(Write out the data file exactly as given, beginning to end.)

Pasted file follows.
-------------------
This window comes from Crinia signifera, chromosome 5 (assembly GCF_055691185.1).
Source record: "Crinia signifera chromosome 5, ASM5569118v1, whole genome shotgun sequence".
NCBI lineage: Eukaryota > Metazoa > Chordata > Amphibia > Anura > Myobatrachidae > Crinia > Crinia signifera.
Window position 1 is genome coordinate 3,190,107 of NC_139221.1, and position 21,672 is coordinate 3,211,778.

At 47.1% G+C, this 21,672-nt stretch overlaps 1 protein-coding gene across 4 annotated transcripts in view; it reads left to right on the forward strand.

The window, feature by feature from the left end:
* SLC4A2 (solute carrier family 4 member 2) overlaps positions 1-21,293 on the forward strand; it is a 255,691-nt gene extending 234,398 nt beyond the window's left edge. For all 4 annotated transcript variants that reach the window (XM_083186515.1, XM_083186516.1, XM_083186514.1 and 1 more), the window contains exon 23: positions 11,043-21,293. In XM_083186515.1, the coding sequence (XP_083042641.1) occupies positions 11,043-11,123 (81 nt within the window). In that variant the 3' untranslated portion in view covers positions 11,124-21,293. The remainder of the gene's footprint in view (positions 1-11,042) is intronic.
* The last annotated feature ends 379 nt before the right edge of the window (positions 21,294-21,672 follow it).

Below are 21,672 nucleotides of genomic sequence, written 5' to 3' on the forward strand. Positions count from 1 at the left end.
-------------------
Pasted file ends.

This window comes from Crinia signifera, chromosome 5 (assembly GCF_055691185.1).
Source record: "Crinia signifera chromosome 5, ASM5569118v1, whole genome shotgun sequence".
NCBI lineage: Eukaryota > Metazoa > Chordata > Amphibia > Anura > Myobatrachidae > Crinia > Crinia signifera.
Window position 1 is genome coordinate 3,190,107 of NC_139221.1, and position 21,672 is coordinate 3,211,778.

At 47.1% G+C, this 21,672-nt stretch overlaps 1 protein-coding gene across 4 annotated transcripts in view; it reads left to right on the forward strand.

The window, feature by feature from the left end:
* SLC4A2 (solute carrier family 4 member 2) overlaps positions 1-21,293 on the forward strand; it is a 255,691-nt gene extending 234,398 nt beyond the window's left edge. For all 4 annotated transcript variants that reach the window (XM_083186515.1, XM_083186516.1, XM_083186514.1 and 1 more), the window contains exon 23: positions 11,043-21,293. In XM_083186515.1, the coding sequence (XP_083042641.1) occupies positions 11,043-11,123 (81 nt within the window). In that variant the 3' untranslated portion in view covers positions 11,124-21,293. The remainder of the gene's footprint in view (positions 1-11,042) is intronic.
* The last annotated feature ends 379 nt before the right edge of the window (positions 21,294-21,672 follow it).

Below are 21,672 nucleotides of genomic sequence, written 5' to 3' on the forward strand. Positions count from 1 at the left end.